The 1984 presidential election was a disaster for Democrats, but the San Francisco convention that year proved to be something of a launching pad for two of the most groundbreaking women in American politics.
Dianne Feinstein was then the city's mayor and Nancy Pelosi was a political volunteer who was leading its host committee. By the time Feinstein died Thursday at age 90, nearly four decades later, she had served longer in the U.S. Senate than any other woman in history, and Pelosi had been elected as the first, and so far only, female speaker of the House.
Covering that convention for Newsday was the first time I had met either one of them. Even then, it was impossible to miss their energy and their competence, even in those supportive roles. The nuts-and-bolts of that political gathering were better run than the Democratic presidential campaign that followed.
The female star of the convention, of course, was New York Rep. Geraldine Ferraro, picked by presidential nominee Walter Mondale as his running mate and the first woman on a major party's national ticket. In November, Democrats suffered a devastating 49-state defeat, but Feinstein and Pelosi eventually would eclipse the political firepower of the New York congresswoman − indeed, of Mondale, too.
The convention raised the two women's profiles and boosted their reputations for the remarkable political careers that would follow.
Feinstein was the other finalist on Mondale's list of possible vice presidents, and she had hoped to get the nod. A senior Mondale strategist told me then that one major reason they decided against her were fears that her husband's extensive business interests would create political complications − a bit of an irony, because the business interests of Ferraro's husband ended up doing just that.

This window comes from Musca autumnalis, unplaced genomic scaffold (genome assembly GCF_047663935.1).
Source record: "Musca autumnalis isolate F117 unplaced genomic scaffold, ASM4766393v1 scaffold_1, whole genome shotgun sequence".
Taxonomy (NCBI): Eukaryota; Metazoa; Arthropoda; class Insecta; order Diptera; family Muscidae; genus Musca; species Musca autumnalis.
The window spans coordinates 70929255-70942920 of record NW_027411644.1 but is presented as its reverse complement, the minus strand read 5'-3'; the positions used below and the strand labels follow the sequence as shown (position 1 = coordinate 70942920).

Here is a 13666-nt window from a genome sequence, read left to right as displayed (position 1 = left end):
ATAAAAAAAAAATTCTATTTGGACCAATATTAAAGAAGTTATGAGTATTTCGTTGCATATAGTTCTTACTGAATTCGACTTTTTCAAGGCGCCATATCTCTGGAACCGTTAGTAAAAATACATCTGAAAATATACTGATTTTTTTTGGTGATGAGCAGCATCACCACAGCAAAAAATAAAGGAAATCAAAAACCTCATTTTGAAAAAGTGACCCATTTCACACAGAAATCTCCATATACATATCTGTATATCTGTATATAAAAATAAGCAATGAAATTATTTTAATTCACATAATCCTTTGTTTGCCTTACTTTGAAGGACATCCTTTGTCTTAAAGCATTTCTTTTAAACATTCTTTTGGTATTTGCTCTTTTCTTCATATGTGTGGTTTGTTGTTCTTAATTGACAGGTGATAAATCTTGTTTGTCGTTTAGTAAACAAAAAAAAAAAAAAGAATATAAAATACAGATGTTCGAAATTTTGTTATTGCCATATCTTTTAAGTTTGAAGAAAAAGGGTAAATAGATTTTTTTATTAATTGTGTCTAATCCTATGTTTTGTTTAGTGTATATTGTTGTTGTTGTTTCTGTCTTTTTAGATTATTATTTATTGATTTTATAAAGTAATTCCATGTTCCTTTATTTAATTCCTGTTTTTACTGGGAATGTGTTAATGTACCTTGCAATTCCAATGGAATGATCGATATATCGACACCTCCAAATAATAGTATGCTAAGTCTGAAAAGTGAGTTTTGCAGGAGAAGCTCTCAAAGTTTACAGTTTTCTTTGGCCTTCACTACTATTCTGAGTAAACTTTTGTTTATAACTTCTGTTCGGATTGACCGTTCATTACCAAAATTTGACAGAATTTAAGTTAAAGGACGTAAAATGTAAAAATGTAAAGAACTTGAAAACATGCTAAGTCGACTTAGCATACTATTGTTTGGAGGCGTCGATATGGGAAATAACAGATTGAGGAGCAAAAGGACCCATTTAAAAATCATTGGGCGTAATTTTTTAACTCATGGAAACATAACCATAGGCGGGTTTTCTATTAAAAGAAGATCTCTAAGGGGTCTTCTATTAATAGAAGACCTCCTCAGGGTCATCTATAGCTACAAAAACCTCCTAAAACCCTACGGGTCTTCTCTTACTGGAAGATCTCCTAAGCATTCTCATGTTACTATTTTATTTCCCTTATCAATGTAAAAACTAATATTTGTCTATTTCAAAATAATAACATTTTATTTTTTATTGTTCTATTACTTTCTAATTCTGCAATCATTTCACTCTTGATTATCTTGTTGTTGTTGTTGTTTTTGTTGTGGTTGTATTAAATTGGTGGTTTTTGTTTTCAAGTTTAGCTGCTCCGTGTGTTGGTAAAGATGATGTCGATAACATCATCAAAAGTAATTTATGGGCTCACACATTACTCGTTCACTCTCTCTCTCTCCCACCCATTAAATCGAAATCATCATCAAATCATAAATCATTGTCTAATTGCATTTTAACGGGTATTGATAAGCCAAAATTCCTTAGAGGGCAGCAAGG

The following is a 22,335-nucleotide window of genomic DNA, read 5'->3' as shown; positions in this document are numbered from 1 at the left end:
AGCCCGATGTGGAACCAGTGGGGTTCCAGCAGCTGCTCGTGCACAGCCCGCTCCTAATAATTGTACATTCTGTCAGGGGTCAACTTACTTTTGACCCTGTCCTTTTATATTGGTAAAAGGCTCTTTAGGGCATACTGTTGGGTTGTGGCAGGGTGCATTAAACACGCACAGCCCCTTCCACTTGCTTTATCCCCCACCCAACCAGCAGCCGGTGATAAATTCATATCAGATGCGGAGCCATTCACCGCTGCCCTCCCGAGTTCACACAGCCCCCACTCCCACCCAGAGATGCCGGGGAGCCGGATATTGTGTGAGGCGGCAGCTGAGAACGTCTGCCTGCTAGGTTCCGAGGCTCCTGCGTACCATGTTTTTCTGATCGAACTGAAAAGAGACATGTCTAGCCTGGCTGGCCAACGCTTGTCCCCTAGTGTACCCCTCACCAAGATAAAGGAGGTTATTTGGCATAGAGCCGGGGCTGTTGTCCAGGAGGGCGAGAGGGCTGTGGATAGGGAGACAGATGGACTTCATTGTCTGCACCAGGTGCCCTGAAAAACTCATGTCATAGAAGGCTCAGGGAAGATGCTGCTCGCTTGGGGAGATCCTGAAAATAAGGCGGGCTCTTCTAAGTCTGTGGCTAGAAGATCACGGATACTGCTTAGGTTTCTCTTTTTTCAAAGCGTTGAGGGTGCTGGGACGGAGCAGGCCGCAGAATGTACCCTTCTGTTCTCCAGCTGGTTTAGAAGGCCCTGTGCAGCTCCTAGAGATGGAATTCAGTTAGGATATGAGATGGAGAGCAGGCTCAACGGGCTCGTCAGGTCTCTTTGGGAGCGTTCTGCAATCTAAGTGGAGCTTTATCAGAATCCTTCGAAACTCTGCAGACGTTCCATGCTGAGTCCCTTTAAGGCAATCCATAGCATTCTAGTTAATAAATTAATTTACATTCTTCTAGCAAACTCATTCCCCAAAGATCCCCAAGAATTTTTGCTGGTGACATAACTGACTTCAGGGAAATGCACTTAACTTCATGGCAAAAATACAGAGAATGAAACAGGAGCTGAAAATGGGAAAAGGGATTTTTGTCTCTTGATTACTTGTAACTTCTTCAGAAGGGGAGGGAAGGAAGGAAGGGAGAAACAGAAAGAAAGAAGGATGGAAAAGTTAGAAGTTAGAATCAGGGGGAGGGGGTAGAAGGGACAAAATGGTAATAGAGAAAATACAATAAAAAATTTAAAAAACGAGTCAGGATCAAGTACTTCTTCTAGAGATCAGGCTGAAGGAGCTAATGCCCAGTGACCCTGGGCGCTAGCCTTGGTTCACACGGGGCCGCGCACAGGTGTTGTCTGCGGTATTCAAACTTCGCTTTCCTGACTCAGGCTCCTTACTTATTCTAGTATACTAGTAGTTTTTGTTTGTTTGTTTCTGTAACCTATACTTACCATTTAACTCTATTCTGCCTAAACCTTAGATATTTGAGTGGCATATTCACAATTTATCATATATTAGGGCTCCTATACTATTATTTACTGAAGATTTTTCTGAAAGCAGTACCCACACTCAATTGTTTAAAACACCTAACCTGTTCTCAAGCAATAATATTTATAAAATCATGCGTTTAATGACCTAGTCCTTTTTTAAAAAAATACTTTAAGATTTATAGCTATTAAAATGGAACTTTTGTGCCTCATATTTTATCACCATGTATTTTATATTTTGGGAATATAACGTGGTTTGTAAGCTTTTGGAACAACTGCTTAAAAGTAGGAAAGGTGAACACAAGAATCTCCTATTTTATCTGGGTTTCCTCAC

At the time, Feinstein was the first female mayor of San Francisco, and she would score a string of more "firsts" for women in American politics. First female senator from California. First female chair of the powerful Senate Rules Committee and Senate Intelligence Committee. First woman to serve as ranking Democrat on the Senate Judiciary Committee.
What's more, she made her mark not on the issues traditionally associated with women like education and child care but also on those that had traditionally been the domain of men. She wrote the 1994 ban on assault weapons, and she led the investigation into U.S. intelligence agencies for torture and abuse of prisoners in the aftermath of 9/11, an inquiry that put her at odds with a Democratic president, Barack Obama.
In recent years, Feinstein's physical and mental health began to decline, the source of concern and alarm even among her friends and allies. By the end, she had become a frail figure, an image that threatened to overshadow the tough and determined trailblazer she had been.
In her heyday, she had been a force of nature. Veteran California political reporter Jerry Roberts used one of her signature quotes as the title of his biography of her: "Never Let Them See You Cry." She was determined and persistent, losing two bids for mayor before being elected to the Board of Supervisors and then becoming mayor after Mayor George Moscone was assassinated.
She ran for governor in 1990 and lost, then two years later won a seat in the Senate that she would hold for six terms.
"The first woman mayor of San Francisco, coming into office under sad circumstances, but leading us with great dignity," Pelosi said, choking with emotion Friday as she led a tribute and moment of silence on the House floor, surrounded by other members of the California delegation. "Her legacy will be a long one."
This article originally appeared on USA TODAY: Dianne Feinstein, tough and resilient, scored a string of firsts